From me at the Nieman Journalism Lab today …
“Every morning, the business and political elite in the biggest province on Canada’s East Coast turns to an unlikely source of information about their own world.
Among all the online news organizations trying to find a way to profitability, consider AllNovaScotia.com, which has just celebrated 10 years online and now challenges its historic print rival for the attention of the province’s leaders …”
Read more at Nieman
I played a minor role on a committee that released a pretty major document today.
The Canadian Association of Journalists Ethics Committee released guidelines for updating and correcting information published online.
This is the first comprehensive statement on best practices that we know of. The guiding principle of the document is transparency — that we don’t simply “scrub” news content and hope that no one has noticed.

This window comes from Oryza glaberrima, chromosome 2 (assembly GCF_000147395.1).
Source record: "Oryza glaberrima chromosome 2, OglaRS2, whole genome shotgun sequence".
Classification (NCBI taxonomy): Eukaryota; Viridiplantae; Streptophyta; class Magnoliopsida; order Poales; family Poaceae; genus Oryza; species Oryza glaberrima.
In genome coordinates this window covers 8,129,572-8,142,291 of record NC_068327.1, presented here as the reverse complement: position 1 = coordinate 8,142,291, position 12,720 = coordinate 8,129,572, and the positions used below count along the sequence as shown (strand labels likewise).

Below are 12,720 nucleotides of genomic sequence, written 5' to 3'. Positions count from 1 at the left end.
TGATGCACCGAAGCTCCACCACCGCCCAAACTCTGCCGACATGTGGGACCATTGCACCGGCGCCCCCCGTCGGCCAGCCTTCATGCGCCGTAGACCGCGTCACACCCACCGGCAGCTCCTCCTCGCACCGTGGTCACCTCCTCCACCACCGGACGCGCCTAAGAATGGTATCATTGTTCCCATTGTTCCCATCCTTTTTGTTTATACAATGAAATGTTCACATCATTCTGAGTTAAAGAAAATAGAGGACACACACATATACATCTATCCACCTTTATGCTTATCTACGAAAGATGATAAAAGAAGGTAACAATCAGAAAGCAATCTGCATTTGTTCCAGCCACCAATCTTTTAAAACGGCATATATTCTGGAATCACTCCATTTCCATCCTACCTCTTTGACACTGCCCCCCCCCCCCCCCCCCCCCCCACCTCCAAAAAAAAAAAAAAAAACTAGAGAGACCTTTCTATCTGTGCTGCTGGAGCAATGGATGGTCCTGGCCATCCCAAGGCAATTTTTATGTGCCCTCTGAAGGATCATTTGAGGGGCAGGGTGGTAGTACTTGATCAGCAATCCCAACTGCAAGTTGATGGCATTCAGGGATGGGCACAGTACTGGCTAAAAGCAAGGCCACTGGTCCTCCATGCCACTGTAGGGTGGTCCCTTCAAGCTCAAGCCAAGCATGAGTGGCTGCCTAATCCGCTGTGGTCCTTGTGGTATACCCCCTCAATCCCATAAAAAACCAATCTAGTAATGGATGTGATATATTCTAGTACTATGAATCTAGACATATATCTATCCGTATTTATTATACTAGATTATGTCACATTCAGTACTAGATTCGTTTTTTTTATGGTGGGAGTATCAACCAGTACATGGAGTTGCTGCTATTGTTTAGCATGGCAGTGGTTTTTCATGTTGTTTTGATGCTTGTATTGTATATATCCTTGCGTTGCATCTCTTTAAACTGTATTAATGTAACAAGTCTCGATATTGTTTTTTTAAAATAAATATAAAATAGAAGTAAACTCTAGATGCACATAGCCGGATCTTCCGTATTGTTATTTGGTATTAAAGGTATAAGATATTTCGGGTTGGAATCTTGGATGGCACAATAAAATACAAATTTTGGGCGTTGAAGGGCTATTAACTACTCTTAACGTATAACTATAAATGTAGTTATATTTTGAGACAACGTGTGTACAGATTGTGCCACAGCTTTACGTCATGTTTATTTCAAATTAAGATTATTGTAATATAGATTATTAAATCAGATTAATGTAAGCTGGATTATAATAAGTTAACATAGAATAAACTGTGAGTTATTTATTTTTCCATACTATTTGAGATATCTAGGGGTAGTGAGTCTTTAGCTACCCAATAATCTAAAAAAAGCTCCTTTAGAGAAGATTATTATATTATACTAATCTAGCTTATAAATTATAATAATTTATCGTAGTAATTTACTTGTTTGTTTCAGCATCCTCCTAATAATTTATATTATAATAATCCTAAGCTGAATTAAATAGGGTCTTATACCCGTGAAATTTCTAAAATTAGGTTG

Kathy English at the Toronto Star and Craig Silverman should take the majority of credit for this report. But I and a few other journalists played a supporting role.
Take a read.
In an article at Harvard’s Nieman Journalism Lab, I look at the Winnipeg Free Press’s new downtown news cafe. The Free Press is pushing some of its newsroom presence out of its suburban office building and into the public, physical realm. It’s showing the public how the sausage is made, using more than just the online tools favoured by many news organizations.
In a piece at Harvard’s Nieman Journalism Lab this month, I look at the fortunes of national news agencies structured as co-operatives. Co-op agencies thrived in the 20th century as a way for small newspapers in isolated markets to carry national news. But the Canadian Press has restructured itself as a private entity and the New Zealand Press Association will likely close next month.